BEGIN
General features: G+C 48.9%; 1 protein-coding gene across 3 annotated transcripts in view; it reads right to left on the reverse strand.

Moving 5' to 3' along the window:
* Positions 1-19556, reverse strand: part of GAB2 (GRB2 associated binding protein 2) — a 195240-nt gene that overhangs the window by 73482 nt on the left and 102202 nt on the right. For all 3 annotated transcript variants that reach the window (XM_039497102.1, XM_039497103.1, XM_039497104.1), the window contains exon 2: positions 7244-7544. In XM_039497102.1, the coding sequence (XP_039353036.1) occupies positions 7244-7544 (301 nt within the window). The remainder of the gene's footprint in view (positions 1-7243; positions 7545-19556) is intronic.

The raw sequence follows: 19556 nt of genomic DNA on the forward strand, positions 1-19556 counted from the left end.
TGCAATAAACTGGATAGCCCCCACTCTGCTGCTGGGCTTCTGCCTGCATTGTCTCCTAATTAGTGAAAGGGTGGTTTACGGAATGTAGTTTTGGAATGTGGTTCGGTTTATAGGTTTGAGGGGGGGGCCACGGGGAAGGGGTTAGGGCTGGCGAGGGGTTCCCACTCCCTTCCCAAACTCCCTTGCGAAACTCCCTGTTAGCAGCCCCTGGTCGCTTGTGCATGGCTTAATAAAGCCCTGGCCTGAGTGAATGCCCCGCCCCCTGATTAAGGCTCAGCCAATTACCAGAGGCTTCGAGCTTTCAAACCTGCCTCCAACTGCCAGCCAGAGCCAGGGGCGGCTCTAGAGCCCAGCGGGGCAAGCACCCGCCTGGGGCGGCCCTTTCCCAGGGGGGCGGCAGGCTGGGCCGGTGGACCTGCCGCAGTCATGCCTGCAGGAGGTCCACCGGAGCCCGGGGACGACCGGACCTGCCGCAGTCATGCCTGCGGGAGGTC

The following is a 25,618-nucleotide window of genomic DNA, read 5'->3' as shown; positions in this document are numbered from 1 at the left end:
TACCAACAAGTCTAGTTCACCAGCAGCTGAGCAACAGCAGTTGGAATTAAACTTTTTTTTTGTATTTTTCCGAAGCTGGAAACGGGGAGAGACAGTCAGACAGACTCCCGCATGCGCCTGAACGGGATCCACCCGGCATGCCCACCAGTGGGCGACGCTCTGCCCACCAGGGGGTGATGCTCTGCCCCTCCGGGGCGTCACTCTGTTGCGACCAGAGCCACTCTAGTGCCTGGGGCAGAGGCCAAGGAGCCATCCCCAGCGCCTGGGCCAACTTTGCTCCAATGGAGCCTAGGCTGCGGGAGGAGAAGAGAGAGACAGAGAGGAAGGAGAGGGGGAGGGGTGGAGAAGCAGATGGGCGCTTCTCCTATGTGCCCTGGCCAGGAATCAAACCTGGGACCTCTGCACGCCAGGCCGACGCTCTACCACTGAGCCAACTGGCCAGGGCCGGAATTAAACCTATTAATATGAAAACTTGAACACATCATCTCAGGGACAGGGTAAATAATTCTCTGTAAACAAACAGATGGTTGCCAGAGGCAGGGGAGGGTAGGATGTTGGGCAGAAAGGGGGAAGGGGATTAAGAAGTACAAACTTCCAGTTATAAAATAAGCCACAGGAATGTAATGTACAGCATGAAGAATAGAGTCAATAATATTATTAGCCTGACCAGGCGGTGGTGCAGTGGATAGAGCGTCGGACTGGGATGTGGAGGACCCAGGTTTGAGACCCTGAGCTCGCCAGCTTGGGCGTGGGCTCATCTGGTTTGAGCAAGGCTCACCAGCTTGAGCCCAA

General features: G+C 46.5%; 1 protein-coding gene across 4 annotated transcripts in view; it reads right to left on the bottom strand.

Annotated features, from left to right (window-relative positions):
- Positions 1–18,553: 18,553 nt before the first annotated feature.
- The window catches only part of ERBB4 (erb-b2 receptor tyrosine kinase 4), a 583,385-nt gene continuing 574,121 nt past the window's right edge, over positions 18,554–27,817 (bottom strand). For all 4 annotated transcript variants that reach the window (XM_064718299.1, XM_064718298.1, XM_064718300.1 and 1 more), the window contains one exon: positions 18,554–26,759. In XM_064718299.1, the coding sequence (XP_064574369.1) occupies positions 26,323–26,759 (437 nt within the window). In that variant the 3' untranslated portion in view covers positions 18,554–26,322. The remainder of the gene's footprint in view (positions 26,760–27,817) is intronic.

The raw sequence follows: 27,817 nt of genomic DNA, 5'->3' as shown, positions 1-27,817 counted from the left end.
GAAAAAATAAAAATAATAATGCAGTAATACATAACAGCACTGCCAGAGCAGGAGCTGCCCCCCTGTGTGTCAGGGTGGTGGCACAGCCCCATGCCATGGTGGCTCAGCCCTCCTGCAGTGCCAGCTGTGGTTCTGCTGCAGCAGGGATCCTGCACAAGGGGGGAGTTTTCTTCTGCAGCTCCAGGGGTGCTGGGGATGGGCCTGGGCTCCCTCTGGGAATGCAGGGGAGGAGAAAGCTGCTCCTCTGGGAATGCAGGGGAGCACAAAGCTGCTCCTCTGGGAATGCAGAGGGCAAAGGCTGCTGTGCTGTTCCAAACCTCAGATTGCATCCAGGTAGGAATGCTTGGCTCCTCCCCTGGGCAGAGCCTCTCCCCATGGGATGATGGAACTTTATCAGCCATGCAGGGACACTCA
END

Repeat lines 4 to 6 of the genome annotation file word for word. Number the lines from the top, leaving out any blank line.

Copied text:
The raw sequence follows: 19556 nt of genomic DNA on the forward strand, positions 1-19556 counted from the left end.
TGCAATAAACTGGATAGCCCCCACTCTGCTGCTGGGCTTCTGCCTGCATTGTCTCCTAATTAGTGAAAGGGTGGTTTACGGAATGTAGTTTTGGAATGTGGTTCGGTTTATAGGTTTGAGGGGGGGGCCACGGGGAAGGGGTTAGGGCTGGCGAGGGGTTCCCACTCCCTTCCCAAACTCCCTTGCGAAACTCCCTGTTAGCAGCCCCTGGTCGCTTGTGCATGGCTTAATAAAGCCCTGGCCTGAGTGAATGCCCCGCCCCCTGATTAAGGCTCAGCCAATTACCAGAGGCTTCGAGCTTTCAAACCTGCCTCCAACTGCCAGCCAGAGCCAGGGGCGGCTCTAGAGCCCAGCGGGGCAAGCACCCGCCTGGGGCGGCCCTTTCCCAGGGGGGCGGCAGGCTGGGCCGGTGGACCTGCCGCAGTCATGCCTGCAGGAGGTCCACCGGAGCCCGGGGACGACCGGACCTGCCGCAGTCATGCCTGCGGGAGGTC

The following is a 25,618-nucleotide window of genomic DNA, read 5'->3' as shown; positions in this document are numbered from 1 at the left end: